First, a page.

mike schlesinger said...

Thank you for this. I've always felt that Quine was among the most underrated of great American directors, and did my best to push his films while at Sony.

joe baltake said...

For Mike Schlesinger- No, thank you, Mike. Quine was great and criminally overlooked by critics who should know better. In his DVD review of Quine's "The Moonshine War" for The New York Times, J Hoberman broke my heart when he wrote, hanging on to Andrew Sarris’ coattail:

"Adapted by Elmore Leonard from his novel, 'The Moonshine War' was directed for dark comedy by Richard Quine, a minor auteur described by Andrew Sarris in 'The American Cinema' as 'an inoffensive imitator of his betters.'”

Hoberman lost me then and there.

To Gary Meyer: No, I didn’t really forget “How to Murder Your Wife.” Well, actually I did: I left it out on purpose. I wanted to comment on the Lemmon-Quine collaborations made at Columbia exclusively. (Also, full disclosure: I’m not crazy about the film, never was. For me, it’s the weakest of their collaborations.)

Yes, Jack was terrific. I swear, every studio press rep replied “Jack Lemmon” when I asked who was the nicest movie person with whom they dealt. Always Jack. I started a communication with him when I was still a teenager and, about a decade later, I wrote a biography on his career, in which he was very much involved. These were the days before computers, so we corresponded via telephone and letters. I have dozens in which he sets me straight about certain facts and reminisces about his films and co-stars.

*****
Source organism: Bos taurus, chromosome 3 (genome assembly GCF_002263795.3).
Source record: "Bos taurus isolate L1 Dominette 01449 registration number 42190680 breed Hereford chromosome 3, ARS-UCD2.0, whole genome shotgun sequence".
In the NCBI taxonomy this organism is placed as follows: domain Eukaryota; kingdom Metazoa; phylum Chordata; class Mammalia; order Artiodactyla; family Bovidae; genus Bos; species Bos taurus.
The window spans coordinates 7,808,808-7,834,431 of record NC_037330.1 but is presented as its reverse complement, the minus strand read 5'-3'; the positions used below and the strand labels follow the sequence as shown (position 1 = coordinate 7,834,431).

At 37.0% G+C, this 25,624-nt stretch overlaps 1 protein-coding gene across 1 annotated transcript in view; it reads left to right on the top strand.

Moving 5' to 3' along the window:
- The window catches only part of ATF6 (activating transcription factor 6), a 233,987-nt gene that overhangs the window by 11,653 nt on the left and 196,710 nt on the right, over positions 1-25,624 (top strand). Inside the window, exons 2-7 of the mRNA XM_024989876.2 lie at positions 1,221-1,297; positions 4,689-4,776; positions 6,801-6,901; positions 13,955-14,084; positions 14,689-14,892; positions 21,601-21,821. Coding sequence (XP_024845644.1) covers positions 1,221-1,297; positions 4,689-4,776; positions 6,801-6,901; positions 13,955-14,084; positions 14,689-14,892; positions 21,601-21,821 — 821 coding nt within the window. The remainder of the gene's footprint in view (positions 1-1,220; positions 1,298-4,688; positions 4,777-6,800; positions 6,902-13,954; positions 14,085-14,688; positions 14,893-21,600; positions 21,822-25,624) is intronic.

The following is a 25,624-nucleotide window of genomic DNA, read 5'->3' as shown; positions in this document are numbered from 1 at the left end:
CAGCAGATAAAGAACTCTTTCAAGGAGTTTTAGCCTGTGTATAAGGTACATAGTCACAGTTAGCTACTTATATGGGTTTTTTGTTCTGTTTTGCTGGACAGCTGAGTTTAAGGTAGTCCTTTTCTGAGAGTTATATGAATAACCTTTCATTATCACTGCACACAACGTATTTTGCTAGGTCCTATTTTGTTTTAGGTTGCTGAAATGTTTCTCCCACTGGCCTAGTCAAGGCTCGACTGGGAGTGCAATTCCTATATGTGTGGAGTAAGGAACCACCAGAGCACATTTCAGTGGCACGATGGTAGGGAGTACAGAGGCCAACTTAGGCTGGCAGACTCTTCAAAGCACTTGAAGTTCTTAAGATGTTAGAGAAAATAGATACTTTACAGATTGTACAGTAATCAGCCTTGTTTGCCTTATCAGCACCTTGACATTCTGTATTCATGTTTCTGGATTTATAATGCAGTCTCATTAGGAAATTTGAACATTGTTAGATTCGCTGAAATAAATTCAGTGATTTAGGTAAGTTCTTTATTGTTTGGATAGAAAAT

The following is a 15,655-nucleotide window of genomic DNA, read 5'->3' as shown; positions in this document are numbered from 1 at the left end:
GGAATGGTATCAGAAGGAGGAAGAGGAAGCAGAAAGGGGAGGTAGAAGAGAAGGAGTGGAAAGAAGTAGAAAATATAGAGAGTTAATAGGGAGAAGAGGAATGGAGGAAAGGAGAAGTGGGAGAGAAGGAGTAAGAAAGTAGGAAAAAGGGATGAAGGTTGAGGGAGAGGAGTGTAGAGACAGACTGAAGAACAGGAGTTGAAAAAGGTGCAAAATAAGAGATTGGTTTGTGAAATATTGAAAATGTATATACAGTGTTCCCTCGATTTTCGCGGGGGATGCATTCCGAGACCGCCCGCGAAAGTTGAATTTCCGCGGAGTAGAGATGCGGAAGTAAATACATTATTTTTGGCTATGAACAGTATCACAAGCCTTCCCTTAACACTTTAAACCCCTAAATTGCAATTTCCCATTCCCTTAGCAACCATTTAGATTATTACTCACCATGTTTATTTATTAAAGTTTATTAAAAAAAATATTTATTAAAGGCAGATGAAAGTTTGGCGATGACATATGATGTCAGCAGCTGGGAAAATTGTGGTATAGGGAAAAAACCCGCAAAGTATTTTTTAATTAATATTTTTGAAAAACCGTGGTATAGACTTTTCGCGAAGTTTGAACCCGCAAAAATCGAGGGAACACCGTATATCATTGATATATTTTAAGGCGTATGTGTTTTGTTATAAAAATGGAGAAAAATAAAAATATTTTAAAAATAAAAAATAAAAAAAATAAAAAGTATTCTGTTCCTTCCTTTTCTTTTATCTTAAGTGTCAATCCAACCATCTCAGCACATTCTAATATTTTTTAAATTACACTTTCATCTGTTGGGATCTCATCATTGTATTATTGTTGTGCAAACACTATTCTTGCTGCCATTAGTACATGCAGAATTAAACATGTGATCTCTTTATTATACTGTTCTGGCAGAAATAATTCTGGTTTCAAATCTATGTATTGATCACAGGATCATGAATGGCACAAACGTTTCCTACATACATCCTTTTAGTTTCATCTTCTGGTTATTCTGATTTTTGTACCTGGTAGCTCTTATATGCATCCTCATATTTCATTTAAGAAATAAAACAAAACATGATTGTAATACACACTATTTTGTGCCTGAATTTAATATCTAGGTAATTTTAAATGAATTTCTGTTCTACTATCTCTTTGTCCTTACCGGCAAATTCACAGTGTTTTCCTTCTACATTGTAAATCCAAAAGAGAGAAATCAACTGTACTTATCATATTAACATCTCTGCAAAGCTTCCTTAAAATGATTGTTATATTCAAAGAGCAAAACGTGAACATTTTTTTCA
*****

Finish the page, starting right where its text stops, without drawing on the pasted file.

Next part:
Sheila said...

Joe- I remember Hoberman's negative reference to Quine in his "Moonshine War" DVD review and I was also disturbed by it. The remark seemed gratuitous to me,and he exacerbated matters by bringing a Sarris comment into the mix, as if to justify/verify his own opinion. I found it very petty and, more to the point, unnecessary.

joe baltake said...

Gratuitous. That's the word, Sheila. Thanks.

wwolfe said...

Mike Schlesinger beat me to what I was going to ask: Is Quine the most underrated American director? In addition to the six movies you mentioned, I'd add "Strangers When We Meet," a movie that took me totally by surprise when I came across it on TMC a few years ago.

joe baltake said...

Thanks, Bill. "Strangers When We Meet" may be Quine's best film, with a top performance from Novak. Yet it's rarely mentioned among either critics or movie buffs.